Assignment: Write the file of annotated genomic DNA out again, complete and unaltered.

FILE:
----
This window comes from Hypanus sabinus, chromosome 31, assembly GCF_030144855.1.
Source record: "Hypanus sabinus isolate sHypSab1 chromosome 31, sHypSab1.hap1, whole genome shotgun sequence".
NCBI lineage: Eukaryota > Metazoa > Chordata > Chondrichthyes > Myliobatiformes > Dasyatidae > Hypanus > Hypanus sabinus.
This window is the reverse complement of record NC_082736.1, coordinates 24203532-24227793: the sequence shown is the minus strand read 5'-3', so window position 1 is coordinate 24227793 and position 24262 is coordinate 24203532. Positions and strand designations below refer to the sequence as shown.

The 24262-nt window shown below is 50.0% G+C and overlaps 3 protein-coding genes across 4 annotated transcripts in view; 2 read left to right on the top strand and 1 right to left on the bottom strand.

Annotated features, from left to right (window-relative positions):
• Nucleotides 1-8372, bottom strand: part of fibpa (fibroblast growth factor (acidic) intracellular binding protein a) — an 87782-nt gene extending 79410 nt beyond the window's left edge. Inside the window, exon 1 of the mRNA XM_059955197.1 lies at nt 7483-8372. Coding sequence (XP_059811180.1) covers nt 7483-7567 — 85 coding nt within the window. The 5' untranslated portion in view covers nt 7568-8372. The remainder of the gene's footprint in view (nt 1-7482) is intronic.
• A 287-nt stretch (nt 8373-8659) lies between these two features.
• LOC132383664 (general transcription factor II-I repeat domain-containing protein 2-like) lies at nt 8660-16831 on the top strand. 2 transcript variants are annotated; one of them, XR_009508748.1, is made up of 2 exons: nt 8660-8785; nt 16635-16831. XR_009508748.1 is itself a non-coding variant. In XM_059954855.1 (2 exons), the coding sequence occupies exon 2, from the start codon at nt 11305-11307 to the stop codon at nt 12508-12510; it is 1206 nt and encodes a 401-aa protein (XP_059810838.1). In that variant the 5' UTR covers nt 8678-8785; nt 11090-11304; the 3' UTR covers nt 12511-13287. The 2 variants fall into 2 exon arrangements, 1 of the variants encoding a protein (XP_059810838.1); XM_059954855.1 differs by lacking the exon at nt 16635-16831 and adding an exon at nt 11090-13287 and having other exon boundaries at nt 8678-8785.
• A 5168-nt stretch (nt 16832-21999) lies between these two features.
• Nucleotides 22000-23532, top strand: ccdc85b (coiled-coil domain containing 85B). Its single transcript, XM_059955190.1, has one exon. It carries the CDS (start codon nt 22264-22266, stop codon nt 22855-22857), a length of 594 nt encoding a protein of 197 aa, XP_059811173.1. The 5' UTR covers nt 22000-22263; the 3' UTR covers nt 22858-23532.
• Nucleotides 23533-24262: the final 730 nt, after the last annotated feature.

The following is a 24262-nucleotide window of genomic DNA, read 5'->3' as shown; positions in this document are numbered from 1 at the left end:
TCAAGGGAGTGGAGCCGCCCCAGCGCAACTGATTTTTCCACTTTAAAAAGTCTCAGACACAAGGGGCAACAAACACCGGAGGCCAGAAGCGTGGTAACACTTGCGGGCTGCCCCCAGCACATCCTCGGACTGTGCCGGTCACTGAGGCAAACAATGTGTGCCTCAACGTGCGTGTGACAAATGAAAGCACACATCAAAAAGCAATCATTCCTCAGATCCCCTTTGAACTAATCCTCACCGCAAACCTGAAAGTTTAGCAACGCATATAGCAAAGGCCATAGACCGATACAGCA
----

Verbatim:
This window comes from Hypanus sabinus, chromosome 31, assembly GCF_030144855.1.
Source record: "Hypanus sabinus isolate sHypSab1 chromosome 31, sHypSab1.hap1, whole genome shotgun sequence".
NCBI lineage: Eukaryota > Metazoa > Chordata > Chondrichthyes > Myliobatiformes > Dasyatidae > Hypanus > Hypanus sabinus.
This window is the reverse complement of record NC_082736.1, coordinates 24203532-24227793: the sequence shown is the minus strand read 5'-3', so window position 1 is coordinate 24227793 and position 24262 is coordinate 24203532. Positions and strand designations below refer to the sequence as shown.

The 24262-nt window shown below is 50.0% G+C and overlaps 3 protein-coding genes across 4 annotated transcripts in view; 2 read left to right on the top strand and 1 right to left on the bottom strand.

Annotated features, from left to right (window-relative positions):
• Nucleotides 1-8372, bottom strand: part of fibpa (fibroblast growth factor (acidic) intracellular binding protein a) — an 87782-nt gene extending 79410 nt beyond the window's left edge. Inside the window, exon 1 of the mRNA XM_059955197.1 lies at nt 7483-8372. Coding sequence (XP_059811180.1) covers nt 7483-7567 — 85 coding nt within the window. The 5' untranslated portion in view covers nt 7568-8372. The remainder of the gene's footprint in view (nt 1-7482) is intronic.
• A 287-nt stretch (nt 8373-8659) lies between these two features.
• LOC132383664 (general transcription factor II-I repeat domain-containing protein 2-like) lies at nt 8660-16831 on the top strand. 2 transcript variants are annotated; one of them, XR_009508748.1, is made up of 2 exons: nt 8660-8785; nt 16635-16831. XR_009508748.1 is itself a non-coding variant. In XM_059954855.1 (2 exons), the coding sequence occupies exon 2, from the start codon at nt 11305-11307 to the stop codon at nt 12508-12510; it is 1206 nt and encodes a 401-aa protein (XP_059810838.1). In that variant the 5' UTR covers nt 8678-8785; nt 11090-11304; the 3' UTR covers nt 12511-13287. The 2 variants fall into 2 exon arrangements, 1 of the variants encoding a protein (XP_059810838.1); XM_059954855.1 differs by lacking the exon at nt 16635-16831 and adding an exon at nt 11090-13287 and having other exon boundaries at nt 8678-8785.
• A 5168-nt stretch (nt 16832-21999) lies between these two features.
• Nucleotides 22000-23532, top strand: ccdc85b (coiled-coil domain containing 85B). Its single transcript, XM_059955190.1, has one exon. It carries the CDS (start codon nt 22264-22266, stop codon nt 22855-22857), a length of 594 nt encoding a protein of 197 aa, XP_059811173.1. The 5' UTR covers nt 22000-22263; the 3' UTR covers nt 22858-23532.
• Nucleotides 23533-24262: the final 730 nt, after the last annotated feature.

The following is a 24262-nucleotide window of genomic DNA, read 5'->3' as shown; positions in this document are numbered from 1 at the left end:
TCAAGGGAGTGGAGCCGCCCCAGCGCAACTGATTTTTCCACTTTAAAAAGTCTCAGACACAAGGGGCAACAAACACCGGAGGCCAGAAGCGTGGTAACACTTGCGGGCTGCCCCCAGCACATCCTCGGACTGTGCCGGTCACTGAGGCAAACAATGTGTGCCTCAACGTGCGTGTGACAAATGAAAGCACACATCAAAAAGCAATCATTCCTCAGATCCCCTTTGAACTAATCCTCACCGCAAACCTGAAAGTTTAGCAACGCATATAGCAAAGGCCATAGACCGATACAGCA